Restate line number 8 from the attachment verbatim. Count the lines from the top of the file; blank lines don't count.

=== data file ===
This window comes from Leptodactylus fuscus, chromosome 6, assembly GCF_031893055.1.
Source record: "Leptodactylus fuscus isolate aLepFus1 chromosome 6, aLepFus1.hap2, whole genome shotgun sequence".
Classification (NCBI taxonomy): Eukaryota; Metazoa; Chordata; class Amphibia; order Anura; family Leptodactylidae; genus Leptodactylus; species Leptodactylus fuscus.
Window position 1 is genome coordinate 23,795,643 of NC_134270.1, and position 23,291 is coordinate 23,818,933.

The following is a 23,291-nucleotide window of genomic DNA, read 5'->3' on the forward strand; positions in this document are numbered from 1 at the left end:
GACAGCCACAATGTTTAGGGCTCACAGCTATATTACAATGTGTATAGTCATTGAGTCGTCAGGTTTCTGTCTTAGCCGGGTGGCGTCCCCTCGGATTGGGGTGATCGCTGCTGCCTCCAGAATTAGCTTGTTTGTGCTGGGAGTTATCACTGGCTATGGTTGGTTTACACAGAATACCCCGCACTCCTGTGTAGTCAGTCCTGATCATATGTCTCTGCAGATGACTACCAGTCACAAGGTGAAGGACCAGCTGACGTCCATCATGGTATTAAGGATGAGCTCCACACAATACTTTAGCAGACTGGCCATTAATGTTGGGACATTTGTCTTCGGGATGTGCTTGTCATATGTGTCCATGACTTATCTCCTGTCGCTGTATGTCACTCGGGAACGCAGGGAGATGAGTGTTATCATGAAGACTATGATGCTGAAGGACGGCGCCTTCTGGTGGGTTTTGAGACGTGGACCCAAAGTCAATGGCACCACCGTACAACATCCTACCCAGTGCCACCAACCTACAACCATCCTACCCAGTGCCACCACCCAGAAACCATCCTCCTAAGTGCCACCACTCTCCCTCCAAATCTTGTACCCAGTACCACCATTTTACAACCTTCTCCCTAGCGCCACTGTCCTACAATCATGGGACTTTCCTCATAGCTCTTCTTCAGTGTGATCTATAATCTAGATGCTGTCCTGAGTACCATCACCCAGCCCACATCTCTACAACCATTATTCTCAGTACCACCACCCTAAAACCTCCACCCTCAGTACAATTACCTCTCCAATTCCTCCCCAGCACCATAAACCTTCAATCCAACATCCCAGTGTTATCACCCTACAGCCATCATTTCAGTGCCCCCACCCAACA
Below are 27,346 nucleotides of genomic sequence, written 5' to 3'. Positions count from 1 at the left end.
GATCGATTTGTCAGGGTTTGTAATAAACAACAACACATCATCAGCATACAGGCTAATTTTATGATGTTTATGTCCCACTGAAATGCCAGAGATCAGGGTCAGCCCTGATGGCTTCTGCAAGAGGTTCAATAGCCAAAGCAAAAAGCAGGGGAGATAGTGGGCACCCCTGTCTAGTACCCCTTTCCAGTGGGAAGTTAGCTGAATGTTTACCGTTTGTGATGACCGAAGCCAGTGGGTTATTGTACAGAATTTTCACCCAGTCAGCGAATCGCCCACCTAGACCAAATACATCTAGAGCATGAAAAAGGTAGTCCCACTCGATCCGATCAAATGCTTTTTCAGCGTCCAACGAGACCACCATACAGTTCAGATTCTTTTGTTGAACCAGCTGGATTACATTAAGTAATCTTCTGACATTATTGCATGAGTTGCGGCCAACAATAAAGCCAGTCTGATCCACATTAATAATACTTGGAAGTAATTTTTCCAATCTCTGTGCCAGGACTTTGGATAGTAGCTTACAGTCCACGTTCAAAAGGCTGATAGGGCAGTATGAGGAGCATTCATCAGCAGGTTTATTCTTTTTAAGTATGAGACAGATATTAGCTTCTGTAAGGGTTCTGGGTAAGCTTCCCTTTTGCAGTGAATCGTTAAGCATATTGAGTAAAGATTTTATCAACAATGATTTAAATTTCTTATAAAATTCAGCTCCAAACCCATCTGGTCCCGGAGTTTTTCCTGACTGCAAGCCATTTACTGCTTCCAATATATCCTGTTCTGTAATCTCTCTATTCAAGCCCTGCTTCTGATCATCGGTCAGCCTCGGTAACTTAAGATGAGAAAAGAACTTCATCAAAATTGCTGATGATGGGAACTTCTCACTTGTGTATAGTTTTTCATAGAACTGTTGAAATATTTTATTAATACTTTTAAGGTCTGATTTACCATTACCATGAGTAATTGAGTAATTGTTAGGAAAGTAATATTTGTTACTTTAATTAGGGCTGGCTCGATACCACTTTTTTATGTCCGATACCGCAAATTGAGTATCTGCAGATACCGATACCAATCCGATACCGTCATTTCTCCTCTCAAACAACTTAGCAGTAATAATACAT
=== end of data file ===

GATCGATTTGTCAGGGTTTGTAATAAACAACAACACATCATCAGCATACAGGCTAATTTTATGATGTTTATGTCCCACTGAAATGCCAGAGATCAGGGTCAGCCCTGATGGCTTCTGCAAGAGGTTCAATAGCCAAAGCAAAAAGCAGGGGAGATAGTGGGCACCCCTGTCTAGTACCCCTTTCCAGTGGGAAGTTAGCTGAATGTTTACCGTTTGTGATGACCGAAGCCAGTGGGTTATTGTACAGAATTTTCACCCAGTCAGCGAATCGCCCACCTAGACCAAATACATCTAGAGCATGAAAAAGGTAGTCCCACTCGATCCGATCAAATGCTTTTTCAGCGTCCAACGAGACCACCATACAGTTCAGATTCTTTTGTTGAACCAGCTGGATTACATTAAGTAATCTTCTGACATTATTGCATGAGTTGCGGCCAACAATAAAGCCAGTCTGATCCACATTAATAATACTTGGAAGTAATTTTTCCAATCTCTGTGCCAGGACTTTGGATAGTAGCTTACAGTCCACGTTCAAAAGGCTGATAGGGCAGTATGAGGAGCATTCATCAGCAGGTTTATTCTTTTTAAGTATGAGACAGATATTAGCTTCTGTAAGGGTTCTGGGTAAGCTTCCCTTTTGCAGTGAATCGTTAAGCATATTGAGTAAAGATTTTATCAACAATGATTTAAATTTCTTATAAAATTCAGCTCCAAACCCATCTGGTCCCGGAGTTTTTCCTGACTGCAAGCCATTTACTGCTTCCAATATATCCTGTTCTGTAATCTCTCTATTCAAGCCCTGCTTCTGATCATCGGTCAGCCTCGGTAACTTAAGATGAGAAAAGAACTTCATCAAAATTGCTGATGATGGGAACTTCTCACTTGTGTATAGTTTTTCATAGAACTGTTGAAATATTTTATTAATACTTTTAAGGTCTGATTTACCATTACCATGAGTAATTGAGTAATTGTTAGGAAAGTAATATTTGTTACTTTAATTAGGGCTGGCTCGATACCACTTTTTTATGTCCGATACCGCAAATTGAGTATCTGCAGATACCGATACCAATCCGATACCGTCATTTCTCCTCTCAAACAACTTAGCAGTAATAATACAT